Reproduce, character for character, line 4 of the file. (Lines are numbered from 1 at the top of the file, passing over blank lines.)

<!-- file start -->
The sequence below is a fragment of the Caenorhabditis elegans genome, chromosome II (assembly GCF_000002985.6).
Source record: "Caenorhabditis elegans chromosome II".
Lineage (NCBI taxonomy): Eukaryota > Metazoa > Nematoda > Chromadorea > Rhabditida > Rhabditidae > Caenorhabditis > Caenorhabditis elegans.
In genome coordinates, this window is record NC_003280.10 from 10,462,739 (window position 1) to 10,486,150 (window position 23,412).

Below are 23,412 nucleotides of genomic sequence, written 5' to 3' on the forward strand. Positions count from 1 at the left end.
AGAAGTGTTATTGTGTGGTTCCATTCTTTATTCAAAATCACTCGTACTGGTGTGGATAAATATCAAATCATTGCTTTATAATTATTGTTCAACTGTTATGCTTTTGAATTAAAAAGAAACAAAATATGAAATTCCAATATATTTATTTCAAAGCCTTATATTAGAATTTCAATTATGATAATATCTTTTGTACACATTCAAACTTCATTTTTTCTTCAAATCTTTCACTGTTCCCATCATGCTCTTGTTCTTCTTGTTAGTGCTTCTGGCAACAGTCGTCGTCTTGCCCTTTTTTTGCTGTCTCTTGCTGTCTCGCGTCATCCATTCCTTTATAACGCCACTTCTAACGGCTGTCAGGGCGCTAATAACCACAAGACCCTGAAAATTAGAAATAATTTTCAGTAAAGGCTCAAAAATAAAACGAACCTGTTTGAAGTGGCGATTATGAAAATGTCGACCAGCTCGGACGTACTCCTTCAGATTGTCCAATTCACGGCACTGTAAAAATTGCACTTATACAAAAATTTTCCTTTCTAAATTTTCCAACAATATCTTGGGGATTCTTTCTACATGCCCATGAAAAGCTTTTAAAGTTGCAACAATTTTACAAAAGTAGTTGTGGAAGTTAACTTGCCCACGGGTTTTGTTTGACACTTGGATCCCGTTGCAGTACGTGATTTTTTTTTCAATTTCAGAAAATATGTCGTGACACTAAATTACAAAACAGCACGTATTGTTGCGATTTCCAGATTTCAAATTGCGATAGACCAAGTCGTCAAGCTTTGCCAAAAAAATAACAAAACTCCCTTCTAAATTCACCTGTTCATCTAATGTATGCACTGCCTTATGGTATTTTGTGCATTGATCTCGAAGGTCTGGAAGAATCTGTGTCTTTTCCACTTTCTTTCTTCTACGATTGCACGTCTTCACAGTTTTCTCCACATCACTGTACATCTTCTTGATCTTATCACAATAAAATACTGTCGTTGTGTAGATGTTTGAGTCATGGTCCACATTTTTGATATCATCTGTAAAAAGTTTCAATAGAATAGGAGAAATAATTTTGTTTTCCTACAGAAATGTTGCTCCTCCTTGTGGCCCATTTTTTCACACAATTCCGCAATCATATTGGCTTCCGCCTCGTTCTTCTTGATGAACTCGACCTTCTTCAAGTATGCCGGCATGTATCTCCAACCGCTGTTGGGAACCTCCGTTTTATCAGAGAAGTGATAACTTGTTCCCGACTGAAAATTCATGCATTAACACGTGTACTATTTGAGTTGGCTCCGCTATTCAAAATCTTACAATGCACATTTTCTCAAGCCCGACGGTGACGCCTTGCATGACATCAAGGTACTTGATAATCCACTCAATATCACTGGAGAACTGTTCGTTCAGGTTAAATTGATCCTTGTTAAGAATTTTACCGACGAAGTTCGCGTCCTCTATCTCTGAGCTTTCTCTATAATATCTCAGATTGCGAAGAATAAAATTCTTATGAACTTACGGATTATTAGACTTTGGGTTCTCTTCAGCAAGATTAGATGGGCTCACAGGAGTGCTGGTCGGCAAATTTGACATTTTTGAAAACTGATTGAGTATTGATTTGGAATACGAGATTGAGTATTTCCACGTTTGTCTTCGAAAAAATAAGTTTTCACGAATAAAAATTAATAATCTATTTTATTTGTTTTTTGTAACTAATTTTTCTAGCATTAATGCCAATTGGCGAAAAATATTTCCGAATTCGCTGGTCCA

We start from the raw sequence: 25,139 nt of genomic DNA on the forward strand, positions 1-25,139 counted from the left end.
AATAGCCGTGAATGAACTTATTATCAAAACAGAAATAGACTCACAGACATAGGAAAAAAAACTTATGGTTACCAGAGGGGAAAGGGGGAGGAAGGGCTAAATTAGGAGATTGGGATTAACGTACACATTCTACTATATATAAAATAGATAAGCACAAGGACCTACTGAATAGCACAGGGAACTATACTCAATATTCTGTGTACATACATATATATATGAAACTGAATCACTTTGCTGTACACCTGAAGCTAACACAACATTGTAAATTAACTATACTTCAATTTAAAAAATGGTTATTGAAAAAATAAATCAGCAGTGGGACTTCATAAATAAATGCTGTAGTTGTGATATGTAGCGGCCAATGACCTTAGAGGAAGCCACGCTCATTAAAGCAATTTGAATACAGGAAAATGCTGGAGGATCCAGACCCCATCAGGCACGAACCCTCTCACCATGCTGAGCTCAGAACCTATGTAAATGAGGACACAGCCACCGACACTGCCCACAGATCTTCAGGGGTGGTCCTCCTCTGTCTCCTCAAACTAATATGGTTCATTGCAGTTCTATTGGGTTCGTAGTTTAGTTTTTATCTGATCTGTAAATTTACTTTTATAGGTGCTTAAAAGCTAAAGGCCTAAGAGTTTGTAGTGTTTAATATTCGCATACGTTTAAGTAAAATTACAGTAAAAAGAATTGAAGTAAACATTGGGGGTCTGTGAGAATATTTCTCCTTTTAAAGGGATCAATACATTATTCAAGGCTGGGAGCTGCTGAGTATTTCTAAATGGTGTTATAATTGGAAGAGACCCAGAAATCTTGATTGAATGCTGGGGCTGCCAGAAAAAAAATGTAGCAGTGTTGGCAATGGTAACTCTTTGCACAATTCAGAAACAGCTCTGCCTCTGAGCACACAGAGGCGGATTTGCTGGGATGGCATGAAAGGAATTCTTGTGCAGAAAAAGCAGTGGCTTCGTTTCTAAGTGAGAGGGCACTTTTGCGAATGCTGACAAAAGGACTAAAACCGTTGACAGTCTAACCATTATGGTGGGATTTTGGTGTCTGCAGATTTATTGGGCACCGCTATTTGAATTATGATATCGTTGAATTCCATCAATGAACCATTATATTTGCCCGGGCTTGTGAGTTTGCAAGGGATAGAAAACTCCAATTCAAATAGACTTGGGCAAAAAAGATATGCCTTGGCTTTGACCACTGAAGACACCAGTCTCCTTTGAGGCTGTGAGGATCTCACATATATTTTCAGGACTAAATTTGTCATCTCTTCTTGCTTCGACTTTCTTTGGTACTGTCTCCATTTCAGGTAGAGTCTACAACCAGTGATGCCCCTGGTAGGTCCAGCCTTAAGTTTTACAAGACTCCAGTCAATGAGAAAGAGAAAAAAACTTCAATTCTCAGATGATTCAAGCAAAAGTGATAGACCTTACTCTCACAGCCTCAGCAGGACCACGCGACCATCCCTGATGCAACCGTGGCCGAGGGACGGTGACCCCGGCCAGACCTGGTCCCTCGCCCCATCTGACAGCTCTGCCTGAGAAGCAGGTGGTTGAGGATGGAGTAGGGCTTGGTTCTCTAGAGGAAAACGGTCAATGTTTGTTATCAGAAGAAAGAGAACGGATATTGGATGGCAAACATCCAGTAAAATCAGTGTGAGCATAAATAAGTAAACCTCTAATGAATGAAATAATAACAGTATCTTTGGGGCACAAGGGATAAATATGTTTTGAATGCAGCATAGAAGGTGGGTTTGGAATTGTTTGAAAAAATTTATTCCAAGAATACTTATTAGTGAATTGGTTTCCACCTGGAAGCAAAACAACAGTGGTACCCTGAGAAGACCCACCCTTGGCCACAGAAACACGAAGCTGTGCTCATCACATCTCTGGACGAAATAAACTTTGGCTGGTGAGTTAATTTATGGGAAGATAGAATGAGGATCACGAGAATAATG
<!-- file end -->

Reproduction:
In genome coordinates, this window is record NC_003280.10 from 10,462,739 (window position 1) to 10,486,150 (window position 23,412).